Compared with Maslow’s hierarchy of needs, the ERG theory is different on three points. First, Alderfer’s theory allows a person to achieve the higher levels first before satisfying the lower levels of needs. Maslow’s theory has a strict ordering of needs. As such, Maslow thinks that if the lower levels of needs are not satisfied, the next higher levels of needs cannot be activated until the lower needs are met. This is what he called the satisfaction-progression process. On the other hand, Alderfer believes that the three levels of needs become a hierarchy only in “increasing abstractness and decreasing concreteness” (Longest, 2004, p.119). This entails that the means to achieve the person’s needs become less concrete as he moves from existence to relatedness to growth.

An example of this would be in the present context of pharmacy. When pharmacists are not able to satisfy their needs for growth, they will complain about their existence needs such as unsatisfactory pay. In fact, a study showed that unsatisfactory salary was one of the causes of stress when it comes to community pharmacy (Calder, 2000). In addition, Alderfer’s theory proposed that a person’s lower levels of needs do not have to be strictly satisfied first before satisfying the higher needs. Unlike Maslow’s theory, ERG theory does not require a strict ordering of needs (Borkowski, 2005, p. 118).

Second, ERG theory proposed that the ordering of needs depends from person to person. The theory can also account for observed behaviors such as Mother Theresa’s behavior in prioritizing her spiritual needs above other needs. Furthermore, Alderfer’s theory points out that people prioritize the needs that can be satisfied in concrete ways. After then can they focus on needs that can be satisfied in an abstract manner. This is similar to the satisfaction-progression process of Maslow. Alderfer, on the other hand, countered this when he suggested that a frustration-regression process takes place when determining what category of needs outweighs the others. He means that when a person is not satisfied with his efforts to achieve his or her growth needs, he or she may retreat and instead focus on achieving and satisfying concrete relatedness or concrete existence needs (Longest, 2004, p. 119). For instance, a person may regress into forming relationships with others when his or her growth needs are not satisfied (Borkowski, 2005, p. 119). As a result, there develops a cycle of needs as a result of the coexistence of both the frustration-regression and satisfaction-progression processes (Longest, 2004, p. 119).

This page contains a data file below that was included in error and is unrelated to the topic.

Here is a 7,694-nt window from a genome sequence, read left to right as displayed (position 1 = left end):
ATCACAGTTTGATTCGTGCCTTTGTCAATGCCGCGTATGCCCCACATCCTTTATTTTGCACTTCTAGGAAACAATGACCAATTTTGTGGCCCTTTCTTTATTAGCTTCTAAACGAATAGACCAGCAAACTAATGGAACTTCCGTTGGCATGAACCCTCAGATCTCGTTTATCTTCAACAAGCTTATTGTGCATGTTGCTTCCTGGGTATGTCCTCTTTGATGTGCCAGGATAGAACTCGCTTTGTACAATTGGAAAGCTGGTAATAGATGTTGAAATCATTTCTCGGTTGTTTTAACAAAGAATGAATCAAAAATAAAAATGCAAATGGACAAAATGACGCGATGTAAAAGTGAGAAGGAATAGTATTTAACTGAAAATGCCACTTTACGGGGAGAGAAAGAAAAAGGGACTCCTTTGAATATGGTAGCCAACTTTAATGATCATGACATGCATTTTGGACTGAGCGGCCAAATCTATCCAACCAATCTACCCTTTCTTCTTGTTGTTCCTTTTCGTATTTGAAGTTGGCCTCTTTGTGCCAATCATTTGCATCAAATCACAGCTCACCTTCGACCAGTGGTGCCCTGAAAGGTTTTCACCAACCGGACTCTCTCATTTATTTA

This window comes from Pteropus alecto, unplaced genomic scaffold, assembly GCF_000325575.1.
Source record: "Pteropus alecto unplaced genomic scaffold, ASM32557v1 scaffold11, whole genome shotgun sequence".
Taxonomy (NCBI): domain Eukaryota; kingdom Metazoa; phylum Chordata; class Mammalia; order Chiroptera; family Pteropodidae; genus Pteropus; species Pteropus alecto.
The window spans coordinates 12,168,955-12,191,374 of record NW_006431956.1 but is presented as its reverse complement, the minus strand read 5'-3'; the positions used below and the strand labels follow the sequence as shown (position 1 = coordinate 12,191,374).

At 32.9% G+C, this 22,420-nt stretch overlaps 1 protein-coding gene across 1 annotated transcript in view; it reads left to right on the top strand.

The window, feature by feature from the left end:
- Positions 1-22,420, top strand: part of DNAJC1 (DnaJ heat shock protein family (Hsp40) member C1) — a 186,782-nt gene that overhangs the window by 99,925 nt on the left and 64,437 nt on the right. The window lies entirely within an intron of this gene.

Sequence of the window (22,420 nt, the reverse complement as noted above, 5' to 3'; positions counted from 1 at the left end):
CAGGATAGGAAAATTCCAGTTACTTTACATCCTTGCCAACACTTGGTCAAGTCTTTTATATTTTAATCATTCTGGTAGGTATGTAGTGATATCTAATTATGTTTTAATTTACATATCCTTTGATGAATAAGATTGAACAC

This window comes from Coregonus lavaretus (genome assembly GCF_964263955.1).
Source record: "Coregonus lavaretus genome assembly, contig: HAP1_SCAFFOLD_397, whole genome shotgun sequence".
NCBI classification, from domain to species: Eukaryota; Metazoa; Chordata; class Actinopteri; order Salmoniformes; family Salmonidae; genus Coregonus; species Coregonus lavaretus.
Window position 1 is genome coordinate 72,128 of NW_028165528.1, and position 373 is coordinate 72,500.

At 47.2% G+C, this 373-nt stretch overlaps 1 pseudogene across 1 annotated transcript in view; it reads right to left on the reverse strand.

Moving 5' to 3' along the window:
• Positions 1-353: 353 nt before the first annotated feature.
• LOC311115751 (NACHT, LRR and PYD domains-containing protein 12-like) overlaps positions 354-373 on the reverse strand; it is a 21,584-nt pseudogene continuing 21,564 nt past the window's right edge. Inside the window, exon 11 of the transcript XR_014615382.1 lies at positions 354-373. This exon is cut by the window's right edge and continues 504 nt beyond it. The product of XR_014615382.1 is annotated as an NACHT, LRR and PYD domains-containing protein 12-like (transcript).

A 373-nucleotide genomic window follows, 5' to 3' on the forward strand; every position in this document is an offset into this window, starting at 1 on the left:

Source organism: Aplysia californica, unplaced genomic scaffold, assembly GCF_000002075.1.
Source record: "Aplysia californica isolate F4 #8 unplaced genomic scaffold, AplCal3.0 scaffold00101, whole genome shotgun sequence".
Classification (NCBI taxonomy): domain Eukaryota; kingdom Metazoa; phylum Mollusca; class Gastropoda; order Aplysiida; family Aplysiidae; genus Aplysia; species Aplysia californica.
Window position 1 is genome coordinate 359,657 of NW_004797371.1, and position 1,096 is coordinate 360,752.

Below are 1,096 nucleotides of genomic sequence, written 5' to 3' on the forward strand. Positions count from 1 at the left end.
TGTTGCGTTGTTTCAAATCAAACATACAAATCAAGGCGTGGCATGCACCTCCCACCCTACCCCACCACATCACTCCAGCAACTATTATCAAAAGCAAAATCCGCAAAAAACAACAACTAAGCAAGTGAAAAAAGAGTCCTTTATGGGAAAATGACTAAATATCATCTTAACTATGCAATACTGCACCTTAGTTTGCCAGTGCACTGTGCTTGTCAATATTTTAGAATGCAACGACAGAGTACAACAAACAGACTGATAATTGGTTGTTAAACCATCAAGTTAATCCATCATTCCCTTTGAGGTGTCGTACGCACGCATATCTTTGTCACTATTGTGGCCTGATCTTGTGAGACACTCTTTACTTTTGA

One way of showing the differences between Alderfer’s theory from Maslow’s is through the following example. Jennifer Smith is a registered nurse and has been working at St. Joe’s Medical Center for almost five years now. She is satisfied with her work because it also provides interaction with other people such as her patients, the physicians and other nurses. For the past years that she has been working as an operating room nurse, she has developed strong friendships with her co-workers. They would usually have lunch together and conduct monthly dinner parties and take vacations together. The director of one of the departments of the hospital complimented them for being cohesive, leading to a well-functioning team (Borkowski, 2005, p. 120).

However, despite the rich relationship she has with her co-workers, it came to a point when Smith began remarking about her status at the medical center. She felt that there was no opportunity for career growth. She began questioning why she earned her MSN degree when she was not given an opportunity to apply what she learned (Borkowski, 2005, p. 120). Moreover, Smith was concerned about security and pay and benefits, since she has two children to support. When a vacancy occurred for a nurse manager position, she thought that it would be the chance for her to have professional growth and higher salary. She applied for the position, only to be dismayed when she found out that a more experienced nurse was promoted. Smith was affected by this, and it showed in her performance. Her co-workers tried to ease her disappointment by telling her that more opportunities will come to her in the future (Longest, 2004, p. 120).

The good thing is that, the newly promoted nurse manager considered Smith’s situation by telling her that she is making a valuable contribution to the overall success of the medical center’s program. A few weeks after, Smith’s enjoyment of her work returned. This shows that Smith’s needs cycled from existence and relatedness to focusing on her growth needs that are presented by the promotion. Then she retuned to relatedness needs. This example shows that Smith has undergone both the satisfaction-progression and frustration-regression processes (Longest, 2004, pp. 119-120).

In the field of pharmacy practice and the corresponding pay, the working arrangements between the employer and the employee, as well as fair wages, also depict existence and relatedness needs. When these are met, these can further motivate the employees. However, this does not mean that these can take over the growth needs (Calder, 2000).

The last thing that differentiates Alderfer’s theory from Maslow’s is that existence and relatedness needs become less important once the person has already satisfied them. On the other hand, Alderfer believes that when a person’s growth needs are met, it becomes more important for the individual. In the real world, people whose creativity and productivity improve further set their growth goals farther and do not stop until they achieve them. From the abovementioned example, once Smith becomes a nurse manager, she will set higher growth goals that can sustain her passion and perseverance in her line of work (Longest, 2004, p. 120).

In health care, it is important for managers to determine what motivates people. Among the many needs-based theories, Alderfer’s ERG theory offers the best value for health care managers. According to Alderfer, a person has needs for existence, relatedness, and growth, especially in the context of work.